Of course Bixby Daugherty is the local darling known for his recent stint in the kitchen at D'Amico Cucina, though before that he got born in Colorado, went to the prestigious Culinary Institute of America, headed out to the Four Seasons hotel in Washington DC, helped open the Four Seasons hotel in New York, worked at Le Bernardin, then went and opened a fancy hotel in Colorado, and in the process probably learned as much about hotel restaurant service as anyone.
Bixby Daugherty has had his hands full lately, imagining menus for breakfast, lunch, and dinner at Cosmos, as well as room service for the snazzy hotel rooms, about a million elaborate banquet menus, and even a menu for the new nightclub down on the street level. (The nightclub is called Infinity, and should open at the end of the month.) Basically, Cosmos's food will be global, high-style international cuisine created from scrupulously sourced local ingredients. How's that? Well, for breakfast you can have your omelette ($11) made with Star Prairie trout. At lunch you could have a sandwich made from seared Hudson Valley foie gras on peppered brioche with a fig-chestnut purée, caramelized shallots, lettuce, and tomato ($17), or grilled Niman Ranch pork tenderloin with espresso baked beans made with Nueske's bacon in a balsamic brown butter sauce.
And at dinner, well at dinner the head fairly explodes. Here's a salad for you: sliced fresh porcini carpaccio with shaved Reggianno parmesan cheese, micro mizuna which has been FedEx'ed in from a special Ohio farm, for $13. And here's an entrée: Napoleon of hamachi and Iranian golden osetra caviar with a lemon, caper, egg, and parsley sauce ($65: it is real Iranian osetra caviar, after all). Grilled Summerfield Farms lamb chop, which Bixby Daugherty assures me is the best lamb in the world, is raised in the mountains of Colorado and presented here with a confit of its own shoulder, watercress, preserved lemon, currants, Humbolt Fog goat cheese, and Extra Vecchio Balsamico balsamic vinegar, for $30.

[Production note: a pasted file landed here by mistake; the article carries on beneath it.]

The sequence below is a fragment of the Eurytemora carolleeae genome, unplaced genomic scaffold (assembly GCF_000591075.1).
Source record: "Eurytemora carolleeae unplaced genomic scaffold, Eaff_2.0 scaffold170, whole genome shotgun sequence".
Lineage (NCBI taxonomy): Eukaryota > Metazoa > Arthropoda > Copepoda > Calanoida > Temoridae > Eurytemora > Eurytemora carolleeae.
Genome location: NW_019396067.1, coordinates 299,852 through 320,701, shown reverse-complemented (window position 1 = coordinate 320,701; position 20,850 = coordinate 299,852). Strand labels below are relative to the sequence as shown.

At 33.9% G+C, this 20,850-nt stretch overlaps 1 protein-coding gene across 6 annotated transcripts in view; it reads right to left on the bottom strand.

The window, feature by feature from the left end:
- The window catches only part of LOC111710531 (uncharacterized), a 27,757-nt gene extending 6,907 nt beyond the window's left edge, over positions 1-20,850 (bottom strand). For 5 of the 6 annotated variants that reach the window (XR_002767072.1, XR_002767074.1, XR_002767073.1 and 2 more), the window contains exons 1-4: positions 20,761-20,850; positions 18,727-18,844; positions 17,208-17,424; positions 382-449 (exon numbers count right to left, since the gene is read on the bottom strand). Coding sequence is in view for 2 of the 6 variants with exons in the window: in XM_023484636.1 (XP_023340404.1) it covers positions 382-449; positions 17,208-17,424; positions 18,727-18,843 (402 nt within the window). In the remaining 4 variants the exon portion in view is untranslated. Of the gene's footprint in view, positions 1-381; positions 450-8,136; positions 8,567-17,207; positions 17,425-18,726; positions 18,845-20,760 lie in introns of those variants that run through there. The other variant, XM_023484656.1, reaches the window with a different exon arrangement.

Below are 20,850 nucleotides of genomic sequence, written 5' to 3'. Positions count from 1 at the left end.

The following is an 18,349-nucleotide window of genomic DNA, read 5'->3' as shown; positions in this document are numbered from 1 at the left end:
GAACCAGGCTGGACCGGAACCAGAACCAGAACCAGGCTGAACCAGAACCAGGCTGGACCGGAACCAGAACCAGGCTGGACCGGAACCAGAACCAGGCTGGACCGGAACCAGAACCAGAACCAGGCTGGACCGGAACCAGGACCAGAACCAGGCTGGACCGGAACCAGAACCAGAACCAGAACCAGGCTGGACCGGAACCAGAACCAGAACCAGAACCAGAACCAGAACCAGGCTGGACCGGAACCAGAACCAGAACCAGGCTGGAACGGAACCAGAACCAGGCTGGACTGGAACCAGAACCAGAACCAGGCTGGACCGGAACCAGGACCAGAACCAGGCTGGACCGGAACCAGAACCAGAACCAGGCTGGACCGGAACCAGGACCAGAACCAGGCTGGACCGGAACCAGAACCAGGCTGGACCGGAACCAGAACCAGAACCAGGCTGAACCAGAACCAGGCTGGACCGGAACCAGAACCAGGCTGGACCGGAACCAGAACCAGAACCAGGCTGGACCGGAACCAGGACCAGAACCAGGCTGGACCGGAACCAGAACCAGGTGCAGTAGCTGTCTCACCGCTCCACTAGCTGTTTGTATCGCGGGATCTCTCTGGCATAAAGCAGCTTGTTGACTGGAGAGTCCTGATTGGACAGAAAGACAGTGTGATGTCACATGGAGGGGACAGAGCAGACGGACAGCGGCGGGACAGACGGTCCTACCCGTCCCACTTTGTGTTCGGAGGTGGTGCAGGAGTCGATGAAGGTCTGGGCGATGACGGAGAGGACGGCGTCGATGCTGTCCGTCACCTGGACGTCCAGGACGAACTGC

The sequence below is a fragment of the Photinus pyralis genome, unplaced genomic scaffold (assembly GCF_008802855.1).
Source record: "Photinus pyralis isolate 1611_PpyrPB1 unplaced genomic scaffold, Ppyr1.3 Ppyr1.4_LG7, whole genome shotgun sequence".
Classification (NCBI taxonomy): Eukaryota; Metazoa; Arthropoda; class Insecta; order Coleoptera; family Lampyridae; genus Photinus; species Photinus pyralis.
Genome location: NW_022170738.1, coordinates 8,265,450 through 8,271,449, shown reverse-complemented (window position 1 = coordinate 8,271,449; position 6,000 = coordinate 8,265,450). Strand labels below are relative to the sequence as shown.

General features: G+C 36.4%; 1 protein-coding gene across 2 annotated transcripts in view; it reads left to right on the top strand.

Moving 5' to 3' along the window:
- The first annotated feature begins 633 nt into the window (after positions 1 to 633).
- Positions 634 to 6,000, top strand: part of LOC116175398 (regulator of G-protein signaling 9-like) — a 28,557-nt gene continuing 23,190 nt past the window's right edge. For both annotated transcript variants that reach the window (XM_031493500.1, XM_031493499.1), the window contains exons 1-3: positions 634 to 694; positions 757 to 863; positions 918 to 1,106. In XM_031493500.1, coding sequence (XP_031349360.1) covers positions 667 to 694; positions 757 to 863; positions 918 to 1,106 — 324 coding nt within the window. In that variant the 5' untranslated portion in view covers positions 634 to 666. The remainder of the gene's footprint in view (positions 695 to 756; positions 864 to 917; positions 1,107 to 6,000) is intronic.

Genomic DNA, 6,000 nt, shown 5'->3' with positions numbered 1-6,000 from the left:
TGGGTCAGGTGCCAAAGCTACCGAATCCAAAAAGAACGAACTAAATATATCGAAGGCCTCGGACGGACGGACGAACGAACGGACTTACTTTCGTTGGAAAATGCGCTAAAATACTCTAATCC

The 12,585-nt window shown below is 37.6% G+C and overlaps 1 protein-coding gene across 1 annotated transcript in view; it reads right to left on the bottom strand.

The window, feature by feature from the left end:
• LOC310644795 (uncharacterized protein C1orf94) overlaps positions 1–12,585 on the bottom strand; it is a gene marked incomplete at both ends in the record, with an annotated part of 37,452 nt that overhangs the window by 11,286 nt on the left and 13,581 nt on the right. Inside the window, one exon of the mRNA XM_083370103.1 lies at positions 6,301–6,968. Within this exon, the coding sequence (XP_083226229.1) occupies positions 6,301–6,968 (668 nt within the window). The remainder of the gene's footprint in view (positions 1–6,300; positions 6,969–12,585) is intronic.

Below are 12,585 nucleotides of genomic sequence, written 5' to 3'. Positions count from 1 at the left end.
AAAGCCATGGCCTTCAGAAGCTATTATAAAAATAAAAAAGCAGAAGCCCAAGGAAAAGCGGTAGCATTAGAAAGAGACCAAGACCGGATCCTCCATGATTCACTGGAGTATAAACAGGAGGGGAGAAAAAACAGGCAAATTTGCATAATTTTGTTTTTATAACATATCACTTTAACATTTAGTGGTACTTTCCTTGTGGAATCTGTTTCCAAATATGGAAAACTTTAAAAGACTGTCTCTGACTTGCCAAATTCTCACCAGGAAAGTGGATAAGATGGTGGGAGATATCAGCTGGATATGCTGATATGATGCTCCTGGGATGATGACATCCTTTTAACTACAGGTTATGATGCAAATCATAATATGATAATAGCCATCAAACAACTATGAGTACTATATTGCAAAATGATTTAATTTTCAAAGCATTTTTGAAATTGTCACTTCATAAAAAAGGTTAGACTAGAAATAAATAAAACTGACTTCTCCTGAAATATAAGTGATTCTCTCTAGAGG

Yes, those are in fact local favorites-- Nueske's bacon and Star Prairie Farms trout--in with international stars like Iranian caviar. Bixby Daugherty is also working more local favorites into the rotation, like French Meadow bread and Wild Acres poultry.